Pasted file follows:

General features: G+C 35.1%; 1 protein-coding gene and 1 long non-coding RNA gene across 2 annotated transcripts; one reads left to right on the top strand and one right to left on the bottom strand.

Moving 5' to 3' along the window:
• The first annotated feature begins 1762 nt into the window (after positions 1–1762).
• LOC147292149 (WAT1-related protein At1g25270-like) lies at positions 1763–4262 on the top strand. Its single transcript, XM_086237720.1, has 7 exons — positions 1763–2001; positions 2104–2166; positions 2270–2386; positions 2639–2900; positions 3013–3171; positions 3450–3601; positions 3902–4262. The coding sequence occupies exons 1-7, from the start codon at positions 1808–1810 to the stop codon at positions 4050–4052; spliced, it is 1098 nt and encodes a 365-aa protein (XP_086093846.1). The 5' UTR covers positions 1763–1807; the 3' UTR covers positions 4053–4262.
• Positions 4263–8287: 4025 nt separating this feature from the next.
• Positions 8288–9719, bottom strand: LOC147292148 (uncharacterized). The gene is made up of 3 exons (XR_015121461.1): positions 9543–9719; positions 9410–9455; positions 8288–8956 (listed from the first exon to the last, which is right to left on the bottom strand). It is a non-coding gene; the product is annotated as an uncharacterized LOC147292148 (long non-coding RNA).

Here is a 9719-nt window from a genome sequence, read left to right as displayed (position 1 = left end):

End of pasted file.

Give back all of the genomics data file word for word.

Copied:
General features: G+C 35.1%; 1 protein-coding gene and 1 long non-coding RNA gene across 2 annotated transcripts; one reads left to right on the top strand and one right to left on the bottom strand.

Moving 5' to 3' along the window:
• The first annotated feature begins 1762 nt into the window (after positions 1–1762).
• LOC147292149 (WAT1-related protein At1g25270-like) lies at positions 1763–4262 on the top strand. Its single transcript, XM_086237720.1, has 7 exons — positions 1763–2001; positions 2104–2166; positions 2270–2386; positions 2639–2900; positions 3013–3171; positions 3450–3601; positions 3902–4262. The coding sequence occupies exons 1-7, from the start codon at positions 1808–1810 to the stop codon at positions 4050–4052; spliced, it is 1098 nt and encodes a 365-aa protein (XP_086093846.1). The 5' UTR covers positions 1763–1807; the 3' UTR covers positions 4053–4262.
• Positions 4263–8287: 4025 nt separating this feature from the next.
• Positions 8288–9719, bottom strand: LOC147292148 (uncharacterized). The gene is made up of 3 exons (XR_015121461.1): positions 9543–9719; positions 9410–9455; positions 8288–8956 (listed from the first exon to the last, which is right to left on the bottom strand). It is a non-coding gene; the product is annotated as an uncharacterized LOC147292148 (long non-coding RNA).

Here is a 9719-nt window from a genome sequence, read left to right as displayed (position 1 = left end):